Men's Interview Fashion

“Clothes make the man. Naked people have little or no influence on society.” ~Mark Twain

The application process for medical and surgical residency is long and tedious. You will spend hours of time finalizing paperwork, editing personal statements, traveling and interviewing, creating a rank list, and—of course—praying. Amidst all of this important work, you still have to find something to wear. This part of the process should take place in the fall, leaving plenty of time between the day you buy your suit and the day of your first interview.

Differences in Specialties and Locations
It might sound strange, but there are definitely differences in the type of dress expected and found to be acceptable at various interviews. Anyone applying to General Surgery will be told to dress conservatively, with a goal to simply blend in and not be to “flashy.” This is the same for Medicine and the other generally conservative and traditional specialties. Keep in mind that the prestige of the program (Harvard Medicine, Michigan Surgery) and the location of the program (San Francisco Psychiatry versus Jericho, Kansas Family Medicine) will affect the expectations of the interviewers. Other specialties tend to be more accepting of trendy styles and intentionally noticeable dress: Plastic Surgery, Dermatology, ENT, and Psychiatry for example. Remember that NO program, regardless of specialty, location, or desperation to match residents will tolerate disrespectful, sloppy, or grossly obnoxious attire.

The sections of this article dealing with particular types of dress wear will of course be biased by my own personal tastes, feelings, and interview experiences. This is by no means intended to be the guidebook for men’s interview fashion, nor a replacement for simple good taste, but rather an entry level guide on how not to look like an idiot.

The Suit
The most important item in your suitcase will be your suit (hence the name “suitcase”). If you already own several suits, let this help guide you in the selection of the right one. If you don’t like the suits you have, maybe this will aid in your selection of a new one.
Personal style is important, because the suit you wear should make you feel very confident in your appearance, ability, and accomplishments. If you don’t think you look good, you won’t feel good, and that will come across in the way you present yourself. The suit should be put on, one last look in the mirror should make you think, “hell yeah,” and then you shouldn’t have to be concerned about it for the rest of the day.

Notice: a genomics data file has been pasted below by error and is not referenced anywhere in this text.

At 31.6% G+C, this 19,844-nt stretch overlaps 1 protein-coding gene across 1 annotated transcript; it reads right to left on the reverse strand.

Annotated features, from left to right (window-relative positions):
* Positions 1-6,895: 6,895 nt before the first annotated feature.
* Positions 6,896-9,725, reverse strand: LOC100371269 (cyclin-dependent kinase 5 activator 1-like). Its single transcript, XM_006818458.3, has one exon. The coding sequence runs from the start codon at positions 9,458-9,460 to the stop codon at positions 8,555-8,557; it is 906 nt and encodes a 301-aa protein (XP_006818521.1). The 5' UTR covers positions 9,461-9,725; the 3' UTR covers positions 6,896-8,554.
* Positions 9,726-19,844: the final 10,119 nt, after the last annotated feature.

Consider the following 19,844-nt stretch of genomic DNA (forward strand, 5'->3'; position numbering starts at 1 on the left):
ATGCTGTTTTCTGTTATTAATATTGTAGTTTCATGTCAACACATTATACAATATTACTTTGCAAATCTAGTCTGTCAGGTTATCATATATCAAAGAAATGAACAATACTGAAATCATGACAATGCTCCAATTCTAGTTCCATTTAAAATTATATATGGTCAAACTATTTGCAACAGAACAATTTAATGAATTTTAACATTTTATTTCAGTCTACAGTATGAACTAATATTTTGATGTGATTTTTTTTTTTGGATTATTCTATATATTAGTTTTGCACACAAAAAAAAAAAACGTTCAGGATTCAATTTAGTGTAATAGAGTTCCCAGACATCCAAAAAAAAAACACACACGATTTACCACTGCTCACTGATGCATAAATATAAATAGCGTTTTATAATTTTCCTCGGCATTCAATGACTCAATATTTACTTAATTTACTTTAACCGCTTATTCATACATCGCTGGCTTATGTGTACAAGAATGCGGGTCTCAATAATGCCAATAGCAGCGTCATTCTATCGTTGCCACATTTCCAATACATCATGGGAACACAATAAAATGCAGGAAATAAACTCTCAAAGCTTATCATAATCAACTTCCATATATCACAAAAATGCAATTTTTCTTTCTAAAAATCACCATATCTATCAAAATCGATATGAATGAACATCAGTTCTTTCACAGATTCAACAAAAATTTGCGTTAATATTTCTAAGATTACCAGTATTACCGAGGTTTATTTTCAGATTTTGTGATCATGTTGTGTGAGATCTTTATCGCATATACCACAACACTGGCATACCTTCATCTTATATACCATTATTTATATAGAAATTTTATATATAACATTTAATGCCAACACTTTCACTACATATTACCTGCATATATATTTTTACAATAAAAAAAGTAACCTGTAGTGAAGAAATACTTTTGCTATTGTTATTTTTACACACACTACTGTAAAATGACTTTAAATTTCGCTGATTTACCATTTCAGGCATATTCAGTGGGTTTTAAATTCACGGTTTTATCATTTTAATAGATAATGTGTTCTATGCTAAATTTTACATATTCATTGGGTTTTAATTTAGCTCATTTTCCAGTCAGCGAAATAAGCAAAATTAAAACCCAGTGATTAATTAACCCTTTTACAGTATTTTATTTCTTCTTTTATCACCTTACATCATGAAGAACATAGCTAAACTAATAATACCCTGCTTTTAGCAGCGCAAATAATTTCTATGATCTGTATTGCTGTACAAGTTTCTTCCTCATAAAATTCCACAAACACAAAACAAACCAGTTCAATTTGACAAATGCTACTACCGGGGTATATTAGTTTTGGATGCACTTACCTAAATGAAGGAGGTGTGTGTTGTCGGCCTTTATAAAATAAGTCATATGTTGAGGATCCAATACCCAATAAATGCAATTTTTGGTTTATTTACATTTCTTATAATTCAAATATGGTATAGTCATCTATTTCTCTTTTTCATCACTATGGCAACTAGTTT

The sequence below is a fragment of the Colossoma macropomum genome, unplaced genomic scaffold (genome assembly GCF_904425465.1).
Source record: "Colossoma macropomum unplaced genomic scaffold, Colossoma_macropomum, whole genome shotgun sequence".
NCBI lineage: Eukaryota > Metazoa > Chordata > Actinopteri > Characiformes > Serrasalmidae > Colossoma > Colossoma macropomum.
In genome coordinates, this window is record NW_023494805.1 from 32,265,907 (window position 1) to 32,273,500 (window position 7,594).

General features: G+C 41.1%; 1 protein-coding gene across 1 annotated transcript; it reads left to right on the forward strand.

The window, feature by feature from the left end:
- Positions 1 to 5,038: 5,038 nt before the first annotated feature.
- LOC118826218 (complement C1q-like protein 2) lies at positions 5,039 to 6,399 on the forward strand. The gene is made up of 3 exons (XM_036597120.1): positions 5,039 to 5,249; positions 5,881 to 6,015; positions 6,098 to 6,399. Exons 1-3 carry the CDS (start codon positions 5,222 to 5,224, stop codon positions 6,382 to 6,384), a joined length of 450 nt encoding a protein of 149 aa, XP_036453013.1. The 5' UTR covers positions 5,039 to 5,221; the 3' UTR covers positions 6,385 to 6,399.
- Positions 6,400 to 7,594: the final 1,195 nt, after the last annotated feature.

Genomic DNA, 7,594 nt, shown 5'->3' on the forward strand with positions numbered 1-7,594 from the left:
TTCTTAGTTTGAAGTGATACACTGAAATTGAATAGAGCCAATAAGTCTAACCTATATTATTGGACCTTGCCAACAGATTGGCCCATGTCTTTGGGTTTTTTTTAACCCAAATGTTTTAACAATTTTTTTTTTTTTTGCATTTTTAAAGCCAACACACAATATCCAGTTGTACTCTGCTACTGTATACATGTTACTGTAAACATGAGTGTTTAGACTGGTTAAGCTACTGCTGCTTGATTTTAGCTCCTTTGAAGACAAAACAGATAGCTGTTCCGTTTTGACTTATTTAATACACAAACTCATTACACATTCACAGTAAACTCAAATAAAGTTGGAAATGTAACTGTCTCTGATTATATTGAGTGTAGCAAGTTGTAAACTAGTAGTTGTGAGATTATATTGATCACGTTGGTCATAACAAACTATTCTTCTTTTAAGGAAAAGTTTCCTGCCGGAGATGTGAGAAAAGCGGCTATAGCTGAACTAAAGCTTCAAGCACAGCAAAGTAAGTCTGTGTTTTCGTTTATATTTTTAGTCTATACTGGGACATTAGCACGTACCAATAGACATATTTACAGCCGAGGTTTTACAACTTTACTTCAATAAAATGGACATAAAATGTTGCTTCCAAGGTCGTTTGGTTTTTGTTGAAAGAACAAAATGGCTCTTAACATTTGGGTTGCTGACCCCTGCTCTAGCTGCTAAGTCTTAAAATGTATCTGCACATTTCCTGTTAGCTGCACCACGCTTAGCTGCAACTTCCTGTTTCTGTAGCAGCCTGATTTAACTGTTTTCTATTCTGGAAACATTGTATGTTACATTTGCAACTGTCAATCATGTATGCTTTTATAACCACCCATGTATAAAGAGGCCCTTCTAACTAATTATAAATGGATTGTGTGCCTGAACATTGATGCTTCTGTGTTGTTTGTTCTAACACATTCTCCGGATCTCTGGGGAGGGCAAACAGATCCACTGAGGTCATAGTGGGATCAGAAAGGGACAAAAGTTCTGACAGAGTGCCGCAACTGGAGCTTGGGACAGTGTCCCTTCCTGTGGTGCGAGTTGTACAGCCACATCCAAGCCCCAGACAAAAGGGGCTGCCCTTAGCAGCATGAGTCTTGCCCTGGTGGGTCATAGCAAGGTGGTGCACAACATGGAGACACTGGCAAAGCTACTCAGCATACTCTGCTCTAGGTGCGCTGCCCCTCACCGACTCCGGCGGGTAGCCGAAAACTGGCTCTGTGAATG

Color is the critical. You will all be told that the Dark Grey / Charcoal suit is the only choice. It is truly the traditional interview color, is conservative and safe, and looks good on anyone. This is a great choice and will never be wrong, and 95% of the interviewers will be in one. Other choices are the occasional lighter Grey suit, and rarely someone will sport a Dark Navy suit. I have not seen Dark Brown tried yet, but I think it could be pulled of well. Be careful with these colors, as they can make you look like a used-car salesman. Black may seem like a good idea, but it really isn’t. Interviews are important, but they are not black-tie affairs, nor are they funerals. The only acceptable black suit, in my opinion, is one that is lightly pin-striped and trendy enough that you would never wear it to a funeral. Any other color or pattern (think light blue, Houndstooth, anything your uncle handed-down to you) is dangerous and give the wrong impression. If you put on the suit and look in the mirror and have to debate if it is “too much,” it probably is.
The number of buttons is not nearly as important as color. One button coats are in style right now, but mostly for linen summer suits, black suits ala Pulp Fiction, or those casual enough to be worn to the bar with jeans. These are a bit trendy, but if you can find the right color and it looks good, go for it.
Most suits will have two or three buttons, the traditional style for over one-hundred years. Both look great as long as you remember this important point: the bottom button on ANY suit or sport coat should NEVER be buttoned (Rule: Top-Middle-Bottom… Always-Sometimes-Never). This is a basic, permanent style point and also applies to your white coat. If you close all of the buttons, you will look like you have never worn a suit before.
There is no place for 4 button coats in an interview. These are for weddings and special events. No suit should ever have more than four buttons, in any arrangement, for any reason.
If you own a double-breasted coat, throw it away, stop putting mousse in your hair, get in your car, and drive to the 21st century. These have no role in today’s society except in MC Hammer videos.

The Shirt and Tie
This is where your personal style gets to flourish, and my advice is minimal. Make sure that the shirt and tie match each other and the suit. If you have any doubt, ask a woman who knows about fashion. Better yet, take the suit jacket with you to the store, and ask the man working there to help you - they are usually excellent at this. Most interviewers look like the president – dark suit, white shirt, red or blue tie. Don’t be afraid to deviate from this with taste. Avoid pink, purple, or pastels in an interview.
I have a friend from medical school who was red/green color blind. He would honestly take all of his suits to the store and have someone pick his shirts and ties for him. He looked great. There is no shame in this, and you will be rewarded in how good you look, especially if you are not that interested in fashion but want to look spot-on for the interview trail.
Make sure that the knot you tie matches the type of collar on the shirt. Big knots go with spread collars, skinny knots with point collars. Learn how to tie several knots for your tie – this will not only make you versatile, but it’s something any man with style should be able to do. The length of a tie is easy to perfect – the point should touch the top of your belt buckle – that’s it. Be smart with ties, men. Even if you are interviewing for Pediatrics, do not wear anything with cartoon characters, bottles of hot sauce, or any form of nature scene. Keep it simple.